Some short stories take time. Others, especially flash fiction pieces of around one thousand words or less, are written in a sudden frenzy of inspiration. That’s what happened to me when I wrote Maria and the Angels. The sudden idea – a schizophrenic’s take on the end of the world (or is it?) – and a few striking images combined. I wrote the whole thing out in a notebook, forgot about it, and then retyped it a few months later into a 600-ish word piece of flash fiction. When I decided to enter the Scholastic Art and Writing Awards, I brushed it off and sent it along with a longer short story and a group of poems. Maria was an afterthought. I never expected it to win.
So naturally I got a Silver Key. This seems to happen to me a lot. (The guessing wrong bit, not the winning things. That’s tragically rare.)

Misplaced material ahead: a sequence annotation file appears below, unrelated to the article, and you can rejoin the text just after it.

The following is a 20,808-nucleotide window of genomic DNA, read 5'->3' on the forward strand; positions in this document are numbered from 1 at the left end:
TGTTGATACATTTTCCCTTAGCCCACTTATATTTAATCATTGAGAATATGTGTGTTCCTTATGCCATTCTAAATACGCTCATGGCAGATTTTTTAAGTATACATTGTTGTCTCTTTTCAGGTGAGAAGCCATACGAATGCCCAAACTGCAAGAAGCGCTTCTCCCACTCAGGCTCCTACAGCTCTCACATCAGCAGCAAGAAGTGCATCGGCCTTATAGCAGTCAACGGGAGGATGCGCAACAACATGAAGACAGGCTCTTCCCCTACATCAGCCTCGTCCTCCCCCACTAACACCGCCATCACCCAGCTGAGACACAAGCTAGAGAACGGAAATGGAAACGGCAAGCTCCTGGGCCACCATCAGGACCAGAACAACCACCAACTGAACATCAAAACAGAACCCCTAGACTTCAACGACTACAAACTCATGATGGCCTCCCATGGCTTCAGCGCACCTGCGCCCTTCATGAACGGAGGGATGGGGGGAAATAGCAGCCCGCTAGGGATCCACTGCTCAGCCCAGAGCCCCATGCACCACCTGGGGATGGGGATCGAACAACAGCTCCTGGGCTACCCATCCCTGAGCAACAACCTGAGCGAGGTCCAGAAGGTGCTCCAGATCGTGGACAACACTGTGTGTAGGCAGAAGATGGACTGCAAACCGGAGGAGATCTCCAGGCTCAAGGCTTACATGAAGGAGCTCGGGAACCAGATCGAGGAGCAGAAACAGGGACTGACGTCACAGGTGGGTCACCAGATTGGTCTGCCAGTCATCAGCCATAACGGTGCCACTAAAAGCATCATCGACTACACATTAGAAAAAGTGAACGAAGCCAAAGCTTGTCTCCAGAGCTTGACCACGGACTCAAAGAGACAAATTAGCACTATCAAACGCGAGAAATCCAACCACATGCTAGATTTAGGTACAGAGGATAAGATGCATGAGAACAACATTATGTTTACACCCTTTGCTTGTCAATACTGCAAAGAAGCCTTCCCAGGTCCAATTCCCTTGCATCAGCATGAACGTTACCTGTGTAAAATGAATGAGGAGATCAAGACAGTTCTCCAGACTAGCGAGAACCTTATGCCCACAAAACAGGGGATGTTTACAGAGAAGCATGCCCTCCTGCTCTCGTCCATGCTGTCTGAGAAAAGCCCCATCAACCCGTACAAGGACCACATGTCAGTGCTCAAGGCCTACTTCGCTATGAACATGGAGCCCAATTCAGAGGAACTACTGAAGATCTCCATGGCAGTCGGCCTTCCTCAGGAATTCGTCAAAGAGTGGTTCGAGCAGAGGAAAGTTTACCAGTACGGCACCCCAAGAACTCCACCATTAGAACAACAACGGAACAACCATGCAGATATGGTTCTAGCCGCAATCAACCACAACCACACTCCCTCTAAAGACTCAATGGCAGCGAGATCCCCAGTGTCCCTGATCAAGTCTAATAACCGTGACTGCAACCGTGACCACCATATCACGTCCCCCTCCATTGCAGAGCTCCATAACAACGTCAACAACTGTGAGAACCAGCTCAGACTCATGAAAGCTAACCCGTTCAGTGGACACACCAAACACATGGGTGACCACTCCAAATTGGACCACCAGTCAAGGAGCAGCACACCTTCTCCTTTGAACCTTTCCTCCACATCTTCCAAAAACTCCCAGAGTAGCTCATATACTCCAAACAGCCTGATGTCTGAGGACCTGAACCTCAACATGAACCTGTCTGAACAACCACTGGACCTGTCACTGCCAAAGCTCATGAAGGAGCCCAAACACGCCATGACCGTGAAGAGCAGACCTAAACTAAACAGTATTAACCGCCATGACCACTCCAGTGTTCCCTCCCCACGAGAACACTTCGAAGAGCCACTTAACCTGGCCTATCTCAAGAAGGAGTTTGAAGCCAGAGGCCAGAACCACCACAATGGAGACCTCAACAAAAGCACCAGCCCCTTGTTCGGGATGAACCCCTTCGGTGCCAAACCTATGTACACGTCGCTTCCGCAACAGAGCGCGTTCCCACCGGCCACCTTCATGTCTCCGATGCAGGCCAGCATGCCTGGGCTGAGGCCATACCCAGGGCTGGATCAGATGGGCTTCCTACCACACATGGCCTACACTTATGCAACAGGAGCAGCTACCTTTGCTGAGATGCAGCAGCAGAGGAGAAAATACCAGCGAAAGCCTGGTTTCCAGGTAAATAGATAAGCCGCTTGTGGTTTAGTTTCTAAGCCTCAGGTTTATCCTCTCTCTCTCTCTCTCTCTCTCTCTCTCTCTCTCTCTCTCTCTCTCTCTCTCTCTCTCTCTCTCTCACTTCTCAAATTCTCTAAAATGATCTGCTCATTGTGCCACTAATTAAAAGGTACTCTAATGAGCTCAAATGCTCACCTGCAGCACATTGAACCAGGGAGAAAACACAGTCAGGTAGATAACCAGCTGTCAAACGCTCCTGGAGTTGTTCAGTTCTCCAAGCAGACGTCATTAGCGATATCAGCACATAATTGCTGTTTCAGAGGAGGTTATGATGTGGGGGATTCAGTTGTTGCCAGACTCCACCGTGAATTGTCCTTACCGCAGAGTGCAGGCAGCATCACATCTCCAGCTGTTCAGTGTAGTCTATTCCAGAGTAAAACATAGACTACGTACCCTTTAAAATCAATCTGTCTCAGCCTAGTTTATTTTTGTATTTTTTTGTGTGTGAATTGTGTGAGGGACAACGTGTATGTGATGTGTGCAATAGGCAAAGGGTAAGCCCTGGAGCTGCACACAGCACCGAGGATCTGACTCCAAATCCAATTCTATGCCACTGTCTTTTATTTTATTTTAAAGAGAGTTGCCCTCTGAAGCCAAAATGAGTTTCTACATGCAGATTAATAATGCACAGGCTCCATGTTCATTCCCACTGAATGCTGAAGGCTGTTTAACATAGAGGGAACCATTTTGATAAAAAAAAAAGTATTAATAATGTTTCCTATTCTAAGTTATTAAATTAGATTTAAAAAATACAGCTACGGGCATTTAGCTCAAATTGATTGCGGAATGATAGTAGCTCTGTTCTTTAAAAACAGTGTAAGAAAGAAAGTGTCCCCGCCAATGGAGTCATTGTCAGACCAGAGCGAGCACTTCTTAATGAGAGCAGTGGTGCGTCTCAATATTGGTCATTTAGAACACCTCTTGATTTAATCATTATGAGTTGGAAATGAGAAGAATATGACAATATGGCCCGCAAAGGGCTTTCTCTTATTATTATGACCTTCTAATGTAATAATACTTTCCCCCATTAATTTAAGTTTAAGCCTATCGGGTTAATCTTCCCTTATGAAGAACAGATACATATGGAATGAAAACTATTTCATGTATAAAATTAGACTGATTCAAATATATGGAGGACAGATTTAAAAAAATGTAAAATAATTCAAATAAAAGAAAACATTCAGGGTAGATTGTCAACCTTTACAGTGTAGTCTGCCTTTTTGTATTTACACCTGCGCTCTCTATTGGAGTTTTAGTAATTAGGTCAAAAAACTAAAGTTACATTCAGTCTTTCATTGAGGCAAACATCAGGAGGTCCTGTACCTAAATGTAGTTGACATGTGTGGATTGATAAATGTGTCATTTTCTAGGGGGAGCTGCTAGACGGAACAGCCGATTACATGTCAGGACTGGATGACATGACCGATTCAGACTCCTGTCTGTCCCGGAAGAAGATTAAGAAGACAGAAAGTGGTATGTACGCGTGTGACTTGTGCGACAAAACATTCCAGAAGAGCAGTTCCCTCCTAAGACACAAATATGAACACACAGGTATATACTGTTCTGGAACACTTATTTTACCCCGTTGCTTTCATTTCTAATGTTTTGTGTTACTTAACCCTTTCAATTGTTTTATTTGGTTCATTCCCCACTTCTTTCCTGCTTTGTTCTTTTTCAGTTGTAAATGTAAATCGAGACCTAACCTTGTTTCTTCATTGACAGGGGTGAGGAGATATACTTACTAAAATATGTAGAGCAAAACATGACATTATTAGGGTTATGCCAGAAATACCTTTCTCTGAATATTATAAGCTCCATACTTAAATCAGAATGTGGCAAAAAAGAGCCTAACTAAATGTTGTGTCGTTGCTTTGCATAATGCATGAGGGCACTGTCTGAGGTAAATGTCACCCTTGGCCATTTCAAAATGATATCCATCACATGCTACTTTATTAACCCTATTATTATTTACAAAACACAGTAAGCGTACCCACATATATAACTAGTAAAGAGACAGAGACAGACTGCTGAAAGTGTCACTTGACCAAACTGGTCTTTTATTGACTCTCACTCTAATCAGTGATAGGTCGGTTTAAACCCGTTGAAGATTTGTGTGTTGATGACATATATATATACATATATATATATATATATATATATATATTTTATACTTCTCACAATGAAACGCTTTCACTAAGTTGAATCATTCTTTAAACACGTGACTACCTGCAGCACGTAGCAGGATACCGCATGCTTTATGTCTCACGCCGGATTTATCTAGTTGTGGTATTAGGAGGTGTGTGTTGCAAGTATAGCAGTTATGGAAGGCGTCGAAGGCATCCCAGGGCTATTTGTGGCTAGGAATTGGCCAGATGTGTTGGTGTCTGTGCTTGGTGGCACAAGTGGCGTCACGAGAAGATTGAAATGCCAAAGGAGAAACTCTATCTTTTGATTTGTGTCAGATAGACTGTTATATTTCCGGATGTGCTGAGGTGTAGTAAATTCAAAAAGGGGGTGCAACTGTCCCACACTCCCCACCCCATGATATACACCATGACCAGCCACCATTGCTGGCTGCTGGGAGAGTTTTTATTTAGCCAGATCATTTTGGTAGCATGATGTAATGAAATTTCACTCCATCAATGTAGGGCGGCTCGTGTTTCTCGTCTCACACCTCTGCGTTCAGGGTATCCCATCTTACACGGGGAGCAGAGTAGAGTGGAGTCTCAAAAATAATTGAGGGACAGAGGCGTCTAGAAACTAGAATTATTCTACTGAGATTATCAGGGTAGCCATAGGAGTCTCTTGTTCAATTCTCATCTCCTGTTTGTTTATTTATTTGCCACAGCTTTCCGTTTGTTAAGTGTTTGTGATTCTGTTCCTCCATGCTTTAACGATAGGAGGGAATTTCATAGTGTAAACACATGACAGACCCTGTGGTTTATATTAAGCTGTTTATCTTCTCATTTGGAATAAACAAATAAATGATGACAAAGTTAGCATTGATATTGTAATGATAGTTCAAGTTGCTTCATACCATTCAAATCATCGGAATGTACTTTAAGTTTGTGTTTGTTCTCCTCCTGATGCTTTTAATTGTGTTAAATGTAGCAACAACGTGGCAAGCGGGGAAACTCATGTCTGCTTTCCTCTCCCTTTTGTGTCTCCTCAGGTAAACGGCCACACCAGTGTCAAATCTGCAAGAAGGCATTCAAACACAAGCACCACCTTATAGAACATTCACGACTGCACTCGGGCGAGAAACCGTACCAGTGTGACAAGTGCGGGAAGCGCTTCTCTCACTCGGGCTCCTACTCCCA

For a quick background, SAWA is a teen art and writing contest that moves through regional and national levels. Winning a Silver Key is a big honor – that means my piece was scored in the top 10% of my region – but also kind of disappointing. For me, the line stops here. Only Gold Keys move on to nationals, where they have a chance of getting a professional critique or cash rewards. It’s completely selfish to feel disappointed – I’m aware of that – but I can’t help it. I think humans are born always wanting more.
However, that won’t stop me from celebrating just a little, quietly and inside my head. This is one more thing to put on my resumé, one more step into the publishing world. At the beginning of this year, I had nothing. That’s what I call progress.